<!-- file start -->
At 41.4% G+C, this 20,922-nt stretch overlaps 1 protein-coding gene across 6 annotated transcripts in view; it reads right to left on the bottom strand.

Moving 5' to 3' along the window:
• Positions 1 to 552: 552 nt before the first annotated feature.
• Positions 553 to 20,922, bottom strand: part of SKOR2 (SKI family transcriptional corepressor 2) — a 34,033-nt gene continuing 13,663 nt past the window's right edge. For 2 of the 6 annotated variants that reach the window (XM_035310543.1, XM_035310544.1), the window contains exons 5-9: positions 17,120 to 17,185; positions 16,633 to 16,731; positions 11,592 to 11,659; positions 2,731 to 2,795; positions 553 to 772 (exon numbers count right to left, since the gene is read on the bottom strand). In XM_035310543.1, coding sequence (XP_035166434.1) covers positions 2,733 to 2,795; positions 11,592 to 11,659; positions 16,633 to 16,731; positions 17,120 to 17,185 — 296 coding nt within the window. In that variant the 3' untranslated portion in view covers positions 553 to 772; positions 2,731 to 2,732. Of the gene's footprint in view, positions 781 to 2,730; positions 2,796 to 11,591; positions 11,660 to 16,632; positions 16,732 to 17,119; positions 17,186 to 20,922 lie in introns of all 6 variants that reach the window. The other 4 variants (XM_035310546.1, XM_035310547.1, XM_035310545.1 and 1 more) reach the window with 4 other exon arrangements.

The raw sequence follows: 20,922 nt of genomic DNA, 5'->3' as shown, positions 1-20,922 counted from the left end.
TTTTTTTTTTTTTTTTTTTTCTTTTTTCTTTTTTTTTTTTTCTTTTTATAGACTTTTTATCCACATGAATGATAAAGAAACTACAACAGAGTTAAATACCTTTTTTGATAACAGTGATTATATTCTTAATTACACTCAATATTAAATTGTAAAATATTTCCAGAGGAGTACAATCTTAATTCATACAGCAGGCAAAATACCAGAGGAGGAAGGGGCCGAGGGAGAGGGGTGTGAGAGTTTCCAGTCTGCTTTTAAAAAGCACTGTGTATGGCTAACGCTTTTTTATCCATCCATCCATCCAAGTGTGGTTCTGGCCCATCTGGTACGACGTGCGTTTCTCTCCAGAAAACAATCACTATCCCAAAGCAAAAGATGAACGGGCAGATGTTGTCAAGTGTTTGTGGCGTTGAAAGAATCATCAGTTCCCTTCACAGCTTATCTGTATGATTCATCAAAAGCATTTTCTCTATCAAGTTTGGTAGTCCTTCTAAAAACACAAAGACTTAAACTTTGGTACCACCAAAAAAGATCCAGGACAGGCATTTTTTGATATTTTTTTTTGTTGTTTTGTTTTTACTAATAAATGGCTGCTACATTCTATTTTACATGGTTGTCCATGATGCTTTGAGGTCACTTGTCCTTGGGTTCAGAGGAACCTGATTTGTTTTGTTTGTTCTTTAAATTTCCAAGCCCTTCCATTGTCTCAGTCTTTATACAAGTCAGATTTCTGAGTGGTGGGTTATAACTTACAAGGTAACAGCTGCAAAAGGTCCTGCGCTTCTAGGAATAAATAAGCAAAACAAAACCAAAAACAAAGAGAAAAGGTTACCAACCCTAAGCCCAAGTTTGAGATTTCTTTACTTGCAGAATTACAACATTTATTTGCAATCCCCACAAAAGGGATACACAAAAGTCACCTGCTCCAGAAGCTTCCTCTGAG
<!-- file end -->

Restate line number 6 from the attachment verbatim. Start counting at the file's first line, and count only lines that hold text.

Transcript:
TTTTTTTTTTTTTTTTTTTTCTTTTTTCTTTTTTTTTTTTTCTTTTTATAGACTTTTTATCCACATGAATGATAAAGAAACTACAACAGAGTTAAATACCTTTTTTGATAACAGTGATTATATTCTTAATTACACTCAATATTAAATTGTAAAATATTTCCAGAGGAGTACAATCTTAATTCATACAGCAGGCAAAATACCAGAGGAGGAAGGGGCCGAGGGAGAGGGGTGTGAGAGTTTCCAGTCTGCTTTTAAAAAGCACTGTGTATGGCTAACGCTTTTTTATCCATCCATCCATCCAAGTGTGGTTCTGGCCCATCTGGTACGACGTGCGTTTCTCTCCAGAAAACAATCACTATCCCAAAGCAAAAGATGAACGGGCAGATGTTGTCAAGTGTTTGTGGCGTTGAAAGAATCATCAGTTCCCTTCACAGCTTATCTGTATGATTCATCAAAAGCATTTTCTCTATCAAGTTTGGTAGTCCTTCTAAAAACACAAAGACTTAAACTTTGGTACCACCAAAAAAGATCCAGGACAGGCATTTTTTGATATTTTTTTTTGTTGTTTTGTTTTTACTAATAAATGGCTGCTACATTCTATTTTACATGGTTGTCCATGATGCTTTGAGGTCACTTGTCCTTGGGTTCAGAGGAACCTGATTTGTTTTGTTTGTTCTTTAAATTTCCAAGCCCTTCCATTGTCTCAGTCTTTATACAAGTCAGATTTCTGAGTGGTGGGTTATAACTTACAAGGTAACAGCTGCAAAAGGTCCTGCGCTTCTAGGAATAAATAAGCAAAACAAAACCAAAAACAAAGAGAAAAGGTTACCAACCCTAAGCCCAAGTTTGAGATTTCTTTACTTGCAGAATTACAACATTTATTTGCAATCCCCACAAAAGGGATACACAAAAGTCACCTGCTCCAGAAGCTTCCTCTGAG